2 Thessalonians 3:10-12
Commentators believe these brethren stopped working due to misunderstanding the nearness of Christ's return. Nonetheless, they were breaking the pattern of conduct set by Christ Himself and taught by the apostles. Jesus worked right up until He was crucified. Paul calls their conduct unacceptable and serious enough that those brethren who were patiently working should withdraw from those who quit (II Thessalonians 3:6)!
This example contains a practical truth about work that is not mentioned but is helpful to understand. Costs are tied to work, whether it is for the Lord or an employer, and not the least of these is sacrifice on the part of the laborer. Jesus teaches this in Matthew 16:24: “Then Jesus said to His disciples, 'If anyone desires to come after Me, let him deny himself, and take up his cross, and follow Me.'”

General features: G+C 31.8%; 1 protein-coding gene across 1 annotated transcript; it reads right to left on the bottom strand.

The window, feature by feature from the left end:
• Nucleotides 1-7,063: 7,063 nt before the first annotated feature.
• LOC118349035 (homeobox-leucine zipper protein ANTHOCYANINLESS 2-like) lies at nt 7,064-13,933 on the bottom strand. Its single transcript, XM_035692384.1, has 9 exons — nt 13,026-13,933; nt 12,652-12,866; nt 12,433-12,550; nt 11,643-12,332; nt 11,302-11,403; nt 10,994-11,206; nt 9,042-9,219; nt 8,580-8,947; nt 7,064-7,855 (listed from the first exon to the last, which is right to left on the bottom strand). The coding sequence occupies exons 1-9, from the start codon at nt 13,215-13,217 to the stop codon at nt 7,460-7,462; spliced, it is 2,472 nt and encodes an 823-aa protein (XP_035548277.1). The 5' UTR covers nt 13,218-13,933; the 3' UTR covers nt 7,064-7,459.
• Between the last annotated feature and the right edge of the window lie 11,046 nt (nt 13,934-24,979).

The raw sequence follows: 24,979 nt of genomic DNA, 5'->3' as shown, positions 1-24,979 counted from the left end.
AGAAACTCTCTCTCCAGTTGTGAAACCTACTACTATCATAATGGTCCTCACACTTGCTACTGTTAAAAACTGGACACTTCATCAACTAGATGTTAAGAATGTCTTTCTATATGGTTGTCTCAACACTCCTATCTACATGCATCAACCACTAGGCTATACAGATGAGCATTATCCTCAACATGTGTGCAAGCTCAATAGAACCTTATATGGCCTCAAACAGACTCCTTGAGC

To be an active, producing Christian, Jesus says that, in laboring under and with Him, we must deny ourselves and then take up, carry, or bear up under whatever the cost may be. Thus, sacrifices are involved in Christian responsibilities, as well as in our day-to-day job, but Jesus particularly aims this comment about Christian works at His followers. Denying ourselves is required because the carnal nature is always present and invariably desires to take it easy and do the wrong things through ingrained habit. However, if we give in to this, profit in Christian life diminishes.
This we do not want because, without denying ourselves, life is guaranteed to be a failure. Recall how concerned Solomon was about profit. Life will be profitable if we do the right things, but sometimes, to do so we must literally will ourselves to do what is required. Sacrificing is the only means to accomplish what needs to be done.
John W. Ritenbaugh
Ecclesiastes and Christian Living (Part Two): Works